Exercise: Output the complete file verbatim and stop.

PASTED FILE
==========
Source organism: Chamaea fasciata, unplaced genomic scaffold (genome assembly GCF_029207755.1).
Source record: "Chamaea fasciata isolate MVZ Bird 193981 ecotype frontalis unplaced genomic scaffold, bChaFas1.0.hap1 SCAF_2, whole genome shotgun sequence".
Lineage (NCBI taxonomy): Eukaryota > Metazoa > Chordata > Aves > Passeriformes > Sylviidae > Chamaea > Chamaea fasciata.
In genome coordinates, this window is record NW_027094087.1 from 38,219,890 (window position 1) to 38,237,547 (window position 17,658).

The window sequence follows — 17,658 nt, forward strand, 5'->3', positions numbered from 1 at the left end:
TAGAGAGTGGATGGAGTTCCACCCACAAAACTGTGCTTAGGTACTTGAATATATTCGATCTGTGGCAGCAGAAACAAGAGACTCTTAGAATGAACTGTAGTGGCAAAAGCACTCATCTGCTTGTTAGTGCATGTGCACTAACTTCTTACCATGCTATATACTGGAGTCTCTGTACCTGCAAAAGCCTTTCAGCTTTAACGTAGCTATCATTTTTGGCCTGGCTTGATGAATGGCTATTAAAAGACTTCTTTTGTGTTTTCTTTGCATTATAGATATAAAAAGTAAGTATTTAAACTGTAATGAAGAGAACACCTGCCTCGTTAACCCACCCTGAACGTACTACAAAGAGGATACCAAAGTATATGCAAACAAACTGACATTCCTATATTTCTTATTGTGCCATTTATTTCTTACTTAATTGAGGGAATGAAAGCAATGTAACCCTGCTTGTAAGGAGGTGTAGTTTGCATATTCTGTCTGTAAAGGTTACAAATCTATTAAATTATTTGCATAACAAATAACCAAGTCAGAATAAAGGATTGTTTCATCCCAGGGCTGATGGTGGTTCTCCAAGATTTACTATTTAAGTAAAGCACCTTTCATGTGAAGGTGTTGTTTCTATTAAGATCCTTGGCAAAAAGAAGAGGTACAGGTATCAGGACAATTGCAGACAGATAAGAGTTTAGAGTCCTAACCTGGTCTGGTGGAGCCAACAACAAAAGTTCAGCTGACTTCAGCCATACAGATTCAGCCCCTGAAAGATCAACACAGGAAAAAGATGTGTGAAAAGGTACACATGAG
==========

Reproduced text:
Source organism: Chamaea fasciata, unplaced genomic scaffold (genome assembly GCF_029207755.1).
Source record: "Chamaea fasciata isolate MVZ Bird 193981 ecotype frontalis unplaced genomic scaffold, bChaFas1.0.hap1 SCAF_2, whole genome shotgun sequence".
Lineage (NCBI taxonomy): Eukaryota > Metazoa > Chordata > Aves > Passeriformes > Sylviidae > Chamaea > Chamaea fasciata.
In genome coordinates, this window is record NW_027094087.1 from 38,219,890 (window position 1) to 38,237,547 (window position 17,658).

The window sequence follows — 17,658 nt, forward strand, 5'->3', positions numbered from 1 at the left end:
TAGAGAGTGGATGGAGTTCCACCCACAAAACTGTGCTTAGGTACTTGAATATATTCGATCTGTGGCAGCAGAAACAAGAGACTCTTAGAATGAACTGTAGTGGCAAAAGCACTCATCTGCTTGTTAGTGCATGTGCACTAACTTCTTACCATGCTATATACTGGAGTCTCTGTACCTGCAAAAGCCTTTCAGCTTTAACGTAGCTATCATTTTTGGCCTGGCTTGATGAATGGCTATTAAAAGACTTCTTTTGTGTTTTCTTTGCATTATAGATATAAAAAGTAAGTATTTAAACTGTAATGAAGAGAACACCTGCCTCGTTAACCCACCCTGAACGTACTACAAAGAGGATACCAAAGTATATGCAAACAAACTGACATTCCTATATTTCTTATTGTGCCATTTATTTCTTACTTAATTGAGGGAATGAAAGCAATGTAACCCTGCTTGTAAGGAGGTGTAGTTTGCATATTCTGTCTGTAAAGGTTACAAATCTATTAAATTATTTGCATAACAAATAACCAAGTCAGAATAAAGGATTGTTTCATCCCAGGGCTGATGGTGGTTCTCCAAGATTTACTATTTAAGTAAAGCACCTTTCATGTGAAGGTGTTGTTTCTATTAAGATCCTTGGCAAAAAGAAGAGGTACAGGTATCAGGACAATTGCAGACAGATAAGAGTTTAGAGTCCTAACCTGGTCTGGTGGAGCCAACAACAAAAGTTCAGCTGACTTCAGCCATACAGATTCAGCCCCTGAAAGATCAACACAGGAAAAAGATGTGTGAAAAGGTACACATGAG